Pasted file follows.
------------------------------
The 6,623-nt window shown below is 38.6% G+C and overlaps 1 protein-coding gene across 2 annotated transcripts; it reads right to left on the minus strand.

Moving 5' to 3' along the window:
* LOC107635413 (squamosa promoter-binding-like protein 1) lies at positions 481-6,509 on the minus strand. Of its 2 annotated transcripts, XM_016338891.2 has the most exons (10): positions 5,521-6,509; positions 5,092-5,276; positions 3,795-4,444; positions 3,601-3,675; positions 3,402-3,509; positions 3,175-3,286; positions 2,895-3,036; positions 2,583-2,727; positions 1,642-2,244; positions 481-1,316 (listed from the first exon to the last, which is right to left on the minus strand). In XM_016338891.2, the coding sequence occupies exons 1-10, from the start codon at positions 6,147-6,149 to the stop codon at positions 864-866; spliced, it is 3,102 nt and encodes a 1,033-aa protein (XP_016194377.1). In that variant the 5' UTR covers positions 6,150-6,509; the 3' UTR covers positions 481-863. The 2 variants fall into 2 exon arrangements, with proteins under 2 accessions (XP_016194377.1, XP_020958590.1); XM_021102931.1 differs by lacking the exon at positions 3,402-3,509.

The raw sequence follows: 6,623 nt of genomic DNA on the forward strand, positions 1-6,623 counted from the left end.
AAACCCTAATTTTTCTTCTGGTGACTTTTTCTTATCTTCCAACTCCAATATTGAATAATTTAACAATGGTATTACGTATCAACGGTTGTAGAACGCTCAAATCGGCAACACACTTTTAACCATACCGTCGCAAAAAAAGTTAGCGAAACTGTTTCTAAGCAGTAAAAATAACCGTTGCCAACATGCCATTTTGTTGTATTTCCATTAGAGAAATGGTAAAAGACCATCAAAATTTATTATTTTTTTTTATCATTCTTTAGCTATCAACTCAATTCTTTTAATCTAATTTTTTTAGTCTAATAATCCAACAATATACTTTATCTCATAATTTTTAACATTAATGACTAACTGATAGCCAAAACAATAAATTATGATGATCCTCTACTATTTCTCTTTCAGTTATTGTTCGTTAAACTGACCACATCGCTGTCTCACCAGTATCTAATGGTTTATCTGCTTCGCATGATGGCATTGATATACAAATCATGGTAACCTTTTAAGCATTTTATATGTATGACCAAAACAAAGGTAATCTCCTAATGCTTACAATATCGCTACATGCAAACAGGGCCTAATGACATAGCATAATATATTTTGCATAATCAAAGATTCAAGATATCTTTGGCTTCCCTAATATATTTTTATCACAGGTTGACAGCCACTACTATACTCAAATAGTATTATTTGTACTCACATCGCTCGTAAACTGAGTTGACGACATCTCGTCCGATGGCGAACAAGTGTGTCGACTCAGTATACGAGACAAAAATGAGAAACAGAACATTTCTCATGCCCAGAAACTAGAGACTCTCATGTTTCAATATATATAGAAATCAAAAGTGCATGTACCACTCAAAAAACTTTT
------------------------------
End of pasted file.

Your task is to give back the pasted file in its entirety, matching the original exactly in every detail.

The 6,623-nt window shown below is 38.6% G+C and overlaps 1 protein-coding gene across 2 annotated transcripts; it reads right to left on the minus strand.

Moving 5' to 3' along the window:
* LOC107635413 (squamosa promoter-binding-like protein 1) lies at positions 481-6,509 on the minus strand. Of its 2 annotated transcripts, XM_016338891.2 has the most exons (10): positions 5,521-6,509; positions 5,092-5,276; positions 3,795-4,444; positions 3,601-3,675; positions 3,402-3,509; positions 3,175-3,286; positions 2,895-3,036; positions 2,583-2,727; positions 1,642-2,244; positions 481-1,316 (listed from the first exon to the last, which is right to left on the minus strand). In XM_016338891.2, the coding sequence occupies exons 1-10, from the start codon at positions 6,147-6,149 to the stop codon at positions 864-866; spliced, it is 3,102 nt and encodes a 1,033-aa protein (XP_016194377.1). In that variant the 5' UTR covers positions 6,150-6,509; the 3' UTR covers positions 481-863. The 2 variants fall into 2 exon arrangements, with proteins under 2 accessions (XP_016194377.1, XP_020958590.1); XM_021102931.1 differs by lacking the exon at positions 3,402-3,509.

The raw sequence follows: 6,623 nt of genomic DNA on the forward strand, positions 1-6,623 counted from the left end.
AAACCCTAATTTTTCTTCTGGTGACTTTTTCTTATCTTCCAACTCCAATATTGAATAATTTAACAATGGTATTACGTATCAACGGTTGTAGAACGCTCAAATCGGCAACACACTTTTAACCATACCGTCGCAAAAAAAGTTAGCGAAACTGTTTCTAAGCAGTAAAAATAACCGTTGCCAACATGCCATTTTGTTGTATTTCCATTAGAGAAATGGTAAAAGACCATCAAAATTTATTATTTTTTTTTATCATTCTTTAGCTATCAACTCAATTCTTTTAATCTAATTTTTTTAGTCTAATAATCCAACAATATACTTTATCTCATAATTTTTAACATTAATGACTAACTGATAGCCAAAACAATAAATTATGATGATCCTCTACTATTTCTCTTTCAGTTATTGTTCGTTAAACTGACCACATCGCTGTCTCACCAGTATCTAATGGTTTATCTGCTTCGCATGATGGCATTGATATACAAATCATGGTAACCTTTTAAGCATTTTATATGTATGACCAAAACAAAGGTAATCTCCTAATGCTTACAATATCGCTACATGCAAACAGGGCCTAATGACATAGCATAATATATTTTGCATAATCAAAGATTCAAGATATCTTTGGCTTCCCTAATATATTTTTATCACAGGTTGACAGCCACTACTATACTCAAATAGTATTATTTGTACTCACATCGCTCGTAAACTGAGTTGACGACATCTCGTCCGATGGCGAACAAGTGTGTCGACTCAGTATACGAGACAAAAATGAGAAACAGAACATTTCTCATGCCCAGAAACTAGAGACTCTCATGTTTCAATATATATAGAAATCAAAAGTGCATGTACCACTCAAAAAACTTTT